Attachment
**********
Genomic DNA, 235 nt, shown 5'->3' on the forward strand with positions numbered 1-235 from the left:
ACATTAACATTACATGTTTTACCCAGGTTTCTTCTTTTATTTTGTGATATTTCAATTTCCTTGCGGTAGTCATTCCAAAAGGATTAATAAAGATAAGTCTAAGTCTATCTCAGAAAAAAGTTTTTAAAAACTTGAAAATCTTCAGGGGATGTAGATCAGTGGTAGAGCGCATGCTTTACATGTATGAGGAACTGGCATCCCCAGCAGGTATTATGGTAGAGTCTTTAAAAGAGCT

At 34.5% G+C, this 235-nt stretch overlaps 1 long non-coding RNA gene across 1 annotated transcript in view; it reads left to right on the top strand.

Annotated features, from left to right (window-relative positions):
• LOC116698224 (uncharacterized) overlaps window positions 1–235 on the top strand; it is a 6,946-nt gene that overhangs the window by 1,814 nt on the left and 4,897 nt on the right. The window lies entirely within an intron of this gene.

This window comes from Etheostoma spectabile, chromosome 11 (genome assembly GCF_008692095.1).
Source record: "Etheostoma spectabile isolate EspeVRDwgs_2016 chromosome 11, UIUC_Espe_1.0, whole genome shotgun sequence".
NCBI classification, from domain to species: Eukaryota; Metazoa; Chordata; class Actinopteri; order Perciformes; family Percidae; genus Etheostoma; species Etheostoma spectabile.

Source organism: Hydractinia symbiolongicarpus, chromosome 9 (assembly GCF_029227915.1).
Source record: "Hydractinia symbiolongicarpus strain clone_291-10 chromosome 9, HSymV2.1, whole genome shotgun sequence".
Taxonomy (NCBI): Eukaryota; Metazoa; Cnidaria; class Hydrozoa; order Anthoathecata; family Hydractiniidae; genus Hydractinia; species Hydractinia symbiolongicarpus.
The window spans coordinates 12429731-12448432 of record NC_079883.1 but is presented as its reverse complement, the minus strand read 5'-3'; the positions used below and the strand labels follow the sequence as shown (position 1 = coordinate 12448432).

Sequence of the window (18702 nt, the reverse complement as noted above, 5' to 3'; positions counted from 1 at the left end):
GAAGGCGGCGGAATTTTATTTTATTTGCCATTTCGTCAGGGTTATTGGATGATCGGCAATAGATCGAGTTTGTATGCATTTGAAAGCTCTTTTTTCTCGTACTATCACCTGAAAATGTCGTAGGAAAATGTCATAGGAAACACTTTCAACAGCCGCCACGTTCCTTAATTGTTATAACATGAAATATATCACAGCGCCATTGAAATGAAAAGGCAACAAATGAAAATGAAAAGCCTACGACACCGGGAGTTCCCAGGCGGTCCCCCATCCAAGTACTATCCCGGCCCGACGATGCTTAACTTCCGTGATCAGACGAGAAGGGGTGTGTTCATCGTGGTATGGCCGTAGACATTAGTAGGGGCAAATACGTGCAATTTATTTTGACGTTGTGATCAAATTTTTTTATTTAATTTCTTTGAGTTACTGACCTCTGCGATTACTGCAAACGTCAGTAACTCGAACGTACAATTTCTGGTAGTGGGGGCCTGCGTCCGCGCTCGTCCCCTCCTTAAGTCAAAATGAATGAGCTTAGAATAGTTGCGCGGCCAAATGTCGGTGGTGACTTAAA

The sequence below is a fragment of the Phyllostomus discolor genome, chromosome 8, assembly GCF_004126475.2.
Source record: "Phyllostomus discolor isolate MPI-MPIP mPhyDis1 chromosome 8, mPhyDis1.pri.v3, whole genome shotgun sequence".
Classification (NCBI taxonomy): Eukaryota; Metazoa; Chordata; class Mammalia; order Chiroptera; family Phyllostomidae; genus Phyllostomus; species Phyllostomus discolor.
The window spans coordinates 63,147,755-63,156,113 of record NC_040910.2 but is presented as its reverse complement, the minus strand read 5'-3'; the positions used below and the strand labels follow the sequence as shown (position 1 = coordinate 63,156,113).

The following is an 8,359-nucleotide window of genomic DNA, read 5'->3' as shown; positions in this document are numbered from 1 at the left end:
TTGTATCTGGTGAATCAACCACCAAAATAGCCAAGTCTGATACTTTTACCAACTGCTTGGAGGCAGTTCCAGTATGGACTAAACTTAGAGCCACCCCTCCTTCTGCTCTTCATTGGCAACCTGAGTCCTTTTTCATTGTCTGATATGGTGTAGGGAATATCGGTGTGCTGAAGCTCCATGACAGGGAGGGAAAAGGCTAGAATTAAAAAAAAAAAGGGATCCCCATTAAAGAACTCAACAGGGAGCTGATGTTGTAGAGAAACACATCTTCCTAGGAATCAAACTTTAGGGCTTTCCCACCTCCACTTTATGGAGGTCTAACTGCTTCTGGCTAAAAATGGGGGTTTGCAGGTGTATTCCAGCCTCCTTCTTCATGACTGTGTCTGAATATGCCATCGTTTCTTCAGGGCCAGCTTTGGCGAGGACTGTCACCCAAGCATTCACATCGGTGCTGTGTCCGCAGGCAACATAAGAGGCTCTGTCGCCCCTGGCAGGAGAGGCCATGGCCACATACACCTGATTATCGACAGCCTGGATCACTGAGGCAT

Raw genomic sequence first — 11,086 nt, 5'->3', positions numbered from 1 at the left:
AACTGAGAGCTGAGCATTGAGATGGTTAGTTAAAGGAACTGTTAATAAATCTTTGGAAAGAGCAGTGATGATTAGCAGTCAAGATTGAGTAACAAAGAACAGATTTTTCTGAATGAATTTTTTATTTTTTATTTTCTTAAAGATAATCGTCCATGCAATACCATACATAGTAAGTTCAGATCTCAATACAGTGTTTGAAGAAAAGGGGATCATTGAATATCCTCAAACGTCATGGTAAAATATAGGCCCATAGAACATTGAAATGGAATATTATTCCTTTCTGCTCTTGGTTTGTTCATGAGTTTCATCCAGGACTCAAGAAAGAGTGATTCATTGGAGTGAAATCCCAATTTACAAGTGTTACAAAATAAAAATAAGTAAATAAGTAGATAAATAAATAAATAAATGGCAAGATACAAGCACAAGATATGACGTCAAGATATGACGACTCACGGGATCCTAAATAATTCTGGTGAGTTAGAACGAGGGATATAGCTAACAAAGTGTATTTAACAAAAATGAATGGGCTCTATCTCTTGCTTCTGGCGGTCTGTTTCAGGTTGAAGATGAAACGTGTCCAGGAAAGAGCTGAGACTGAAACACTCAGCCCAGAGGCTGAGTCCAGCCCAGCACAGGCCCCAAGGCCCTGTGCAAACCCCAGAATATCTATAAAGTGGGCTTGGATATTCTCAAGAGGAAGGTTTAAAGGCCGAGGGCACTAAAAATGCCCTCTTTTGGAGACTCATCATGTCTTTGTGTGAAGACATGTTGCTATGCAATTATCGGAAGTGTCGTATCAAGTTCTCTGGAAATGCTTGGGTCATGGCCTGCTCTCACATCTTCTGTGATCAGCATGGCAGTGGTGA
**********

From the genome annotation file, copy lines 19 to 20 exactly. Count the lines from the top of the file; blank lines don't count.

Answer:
The following is an 8,359-nucleotide window of genomic DNA, read 5'->3' as shown; positions in this document are numbered from 1 at the left end:
TTGTATCTGGTGAATCAACCACCAAAATAGCCAAGTCTGATACTTTTACCAACTGCTTGGAGGCAGTTCCAGTATGGACTAAACTTAGAGCCACCCCTCCTTCTGCTCTTCATTGGCAACCTGAGTCCTTTTTCATTGTCTGATATGGTGTAGGGAATATCGGTGTGCTGAAGCTCCATGACAGGGAGGGAAAAGGCTAGAATTAAAAAAAAAAAGGGATCCCCATTAAAGAACTCAACAGGGAGCTGATGTTGTAGAGAAACACATCTTCCTAGGAATCAAACTTTAGGGCTTTCCCACCTCCACTTTATGGAGGTCTAACTGCTTCTGGCTAAAAATGGGGGTTTGCAGGTGTATTCCAGCCTCCTTCTTCATGACTGTGTCTGAATATGCCATCGTTTCTTCAGGGCCAGCTTTGGCGAGGACTGTCACCCAAGCATTCACATCGGTGCTGTGTCCGCAGGCAACATAAGAGGCTCTGTCGCCCCTGGCAGGAGAGGCCATGGCCACATACACCTGATTATCGACAGCCTGGATCACTGAGGCAT